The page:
There is yet another layer of philosophical machinery underlying all of the above arguments: What does it even mean to be human? If a patient is in an unconscious state whereby they are able to breathe and pump their own blood, but not to act on their own volition, are they no more human than the bed upon which their body lays? After all, once biochemical reactions stop within a human and the blood stops pumping, they are immediately referred to as a body, not a person. What part of a human life defines a human? This husk of what a human once was, is not unalike an abandoned house. It may have once been a home where someone lived and made memories. But an unabandoned abode is just a house. Once the lights go off and the occupants leave, even if the air conditioning is still running, it is just another structure in this massive world. Similarly, once the person stops being conscious, they have no physical agency in this world, and they become merely a body. At this point, a family with informed consent could be morally correct in deciding to pull the plug, even if they are not poor and are not the defined beneficiaries of liberationist ethics. At that point, the patient's body is merely a foreclosed house with the lights still on and the air conditioning still running. Especially if a patient cannot consent at a particular moment or did not inform anyone of their wishes before entering their vegetative state through a Do Not Resuscitate order, such patients should be free to the whims of the healthcare provider's judgment like the American Medical Association states.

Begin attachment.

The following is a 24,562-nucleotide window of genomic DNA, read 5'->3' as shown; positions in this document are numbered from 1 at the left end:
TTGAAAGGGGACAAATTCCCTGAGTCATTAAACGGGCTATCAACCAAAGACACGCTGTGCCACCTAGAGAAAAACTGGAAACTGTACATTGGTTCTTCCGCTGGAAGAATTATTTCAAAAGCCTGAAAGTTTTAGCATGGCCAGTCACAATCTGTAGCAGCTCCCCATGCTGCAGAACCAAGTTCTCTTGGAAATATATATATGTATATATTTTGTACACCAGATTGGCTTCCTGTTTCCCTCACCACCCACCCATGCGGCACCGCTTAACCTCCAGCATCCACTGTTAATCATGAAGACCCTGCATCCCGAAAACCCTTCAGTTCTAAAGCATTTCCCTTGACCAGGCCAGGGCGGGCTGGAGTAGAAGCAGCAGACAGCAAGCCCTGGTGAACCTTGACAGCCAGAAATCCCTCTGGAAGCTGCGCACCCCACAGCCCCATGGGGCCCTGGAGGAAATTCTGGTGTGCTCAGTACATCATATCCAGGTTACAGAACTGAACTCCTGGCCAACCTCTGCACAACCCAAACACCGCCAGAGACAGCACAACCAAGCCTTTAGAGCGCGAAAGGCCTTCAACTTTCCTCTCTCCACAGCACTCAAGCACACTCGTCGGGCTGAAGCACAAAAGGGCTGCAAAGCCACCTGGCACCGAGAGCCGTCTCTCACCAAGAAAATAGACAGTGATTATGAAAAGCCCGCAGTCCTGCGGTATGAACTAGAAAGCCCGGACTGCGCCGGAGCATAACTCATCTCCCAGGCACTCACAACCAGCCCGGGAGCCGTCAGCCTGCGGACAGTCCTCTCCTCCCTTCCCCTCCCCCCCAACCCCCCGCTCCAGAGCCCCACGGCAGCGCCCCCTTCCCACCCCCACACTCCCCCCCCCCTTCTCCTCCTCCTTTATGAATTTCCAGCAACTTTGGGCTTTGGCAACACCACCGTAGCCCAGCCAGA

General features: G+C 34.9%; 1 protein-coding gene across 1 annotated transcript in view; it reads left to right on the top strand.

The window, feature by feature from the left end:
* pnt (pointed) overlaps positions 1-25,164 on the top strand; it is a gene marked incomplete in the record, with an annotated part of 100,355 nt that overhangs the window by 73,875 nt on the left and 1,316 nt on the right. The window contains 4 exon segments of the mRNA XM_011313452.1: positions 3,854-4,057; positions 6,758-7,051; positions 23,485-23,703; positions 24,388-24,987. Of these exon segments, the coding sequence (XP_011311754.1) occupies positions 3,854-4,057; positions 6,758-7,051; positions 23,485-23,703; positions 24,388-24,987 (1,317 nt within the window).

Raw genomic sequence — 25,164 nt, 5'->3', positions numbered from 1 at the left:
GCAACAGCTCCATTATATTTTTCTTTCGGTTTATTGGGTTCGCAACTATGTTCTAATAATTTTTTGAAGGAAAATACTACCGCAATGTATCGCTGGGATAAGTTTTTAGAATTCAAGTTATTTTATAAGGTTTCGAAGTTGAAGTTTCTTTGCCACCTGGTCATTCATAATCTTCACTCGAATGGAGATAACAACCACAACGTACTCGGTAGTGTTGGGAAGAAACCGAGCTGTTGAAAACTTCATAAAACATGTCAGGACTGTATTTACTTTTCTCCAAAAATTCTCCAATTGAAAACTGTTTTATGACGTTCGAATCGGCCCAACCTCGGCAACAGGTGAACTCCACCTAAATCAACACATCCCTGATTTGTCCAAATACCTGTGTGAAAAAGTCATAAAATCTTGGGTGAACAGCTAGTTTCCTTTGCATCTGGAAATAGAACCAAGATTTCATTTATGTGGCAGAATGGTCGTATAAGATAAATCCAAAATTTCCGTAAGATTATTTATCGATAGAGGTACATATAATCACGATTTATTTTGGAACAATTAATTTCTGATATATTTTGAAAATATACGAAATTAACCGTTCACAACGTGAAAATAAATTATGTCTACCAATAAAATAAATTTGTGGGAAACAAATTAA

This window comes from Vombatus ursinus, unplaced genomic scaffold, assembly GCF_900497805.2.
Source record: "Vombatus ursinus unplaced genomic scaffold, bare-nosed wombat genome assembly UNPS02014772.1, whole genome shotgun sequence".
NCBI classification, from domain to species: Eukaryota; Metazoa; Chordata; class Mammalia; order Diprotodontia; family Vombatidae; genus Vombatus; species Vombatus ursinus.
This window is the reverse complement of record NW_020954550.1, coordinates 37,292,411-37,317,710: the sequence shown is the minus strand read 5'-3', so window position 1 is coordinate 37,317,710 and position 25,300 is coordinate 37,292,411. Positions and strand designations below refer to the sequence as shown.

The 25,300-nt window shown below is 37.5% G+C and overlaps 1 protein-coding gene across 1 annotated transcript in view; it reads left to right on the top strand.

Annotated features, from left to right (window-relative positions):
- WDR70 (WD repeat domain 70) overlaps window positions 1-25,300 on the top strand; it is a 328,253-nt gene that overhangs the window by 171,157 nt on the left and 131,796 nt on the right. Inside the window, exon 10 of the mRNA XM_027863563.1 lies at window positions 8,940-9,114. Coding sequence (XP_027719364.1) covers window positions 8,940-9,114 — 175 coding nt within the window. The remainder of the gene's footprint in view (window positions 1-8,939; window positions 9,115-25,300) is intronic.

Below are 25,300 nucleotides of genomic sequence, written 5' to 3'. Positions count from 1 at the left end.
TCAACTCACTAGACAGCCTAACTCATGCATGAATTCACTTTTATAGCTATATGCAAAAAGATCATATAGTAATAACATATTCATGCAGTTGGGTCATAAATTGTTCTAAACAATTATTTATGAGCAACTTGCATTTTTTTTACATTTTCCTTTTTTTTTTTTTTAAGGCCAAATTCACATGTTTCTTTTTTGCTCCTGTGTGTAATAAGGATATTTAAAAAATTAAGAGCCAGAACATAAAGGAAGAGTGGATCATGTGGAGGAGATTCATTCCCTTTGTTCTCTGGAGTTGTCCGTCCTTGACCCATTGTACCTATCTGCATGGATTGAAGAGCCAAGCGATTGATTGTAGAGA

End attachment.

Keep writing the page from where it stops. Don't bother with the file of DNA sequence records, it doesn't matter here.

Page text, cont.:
A few counter arguments against the practice of euthanasia were presented in our Religion and Morality course through Cundiff's Traditional Arguments against Euthanasia. One argument presented was how "a law legalizing euthanasia might well be abused, with some person's life being ended against his or her consent for a motive other than mercy" [9]. However, physicians are free to do anything, especially since patients have no idea what they are being prescribed and are really submitting themselves to the judgment of their medical practitioner. Physicians can abuse this trust, for example, by over-prescribing Botox (an extremely expensive medication) to their patients with chronic migraines or even diluting such pricey medications with saline solution in the back of the clinic without the patient nor even insurance companies ever noticing. Therefore, the potential for malpractice is omnipresent and should not be grounds for outlawing a procedure as important as euthanasia. Furthermore, Cundiff proposes an argument that economic vulnerabilities could pressure "frail, disabled elderly people who are financial and emotional burdens on their families... to ask for euthanasia to spare their families from further suffering" [9]. However, this counterargument against utilitarianism can be said for just about any modern health privilege that can be bought, such as food deserts, where people in less affluent communities do not have access to the same "healthful and affordable food" as more socioeconomically advantaged communities which leads to a higher incidence of related conditions like obesity, diabetes, and various cardiovascular diseases [10]. The argument that euthanasia is a net positive in certain circumstances is not seeking to justify the injustices of our current health landscape. It is merely stating that the issue of socioeconomic inequality is not unique to this particular debate and extends to just about every treatment, privilege, or food option available to consumers in the United States today. Therefore, it is not connected with the morality of the procedure itself. After all, in 2018 alone, payments to our nation's private healthcare industry were responsible for one-third (34%) of the total payments to the health industry, and two-thirds of Americans rely on private health insurance to cover them. To compound this problem, 27.5 million people remain uninsured (or around 8.5%) across the United States [11]. This means that those tens of millions of people would likely decline surgeries or preventative treatments, even if it would save their lives, simply because our current healthcare system is so costly. It is not a valid argument to introduce any procedure, whether moral or immoral, into an immoral system and declare it immoral simply due to the environment in which it was introduced. The statement that euthanasia would force the poor to relinquish treatments faster may be true, but the argument stemming from it-that this invalidates any advances in medical protocol because the rich would get treated faster and better-is not a valid justification for stopping all treatments simply because the our modern healthcare industry will favor those with wealth over those without.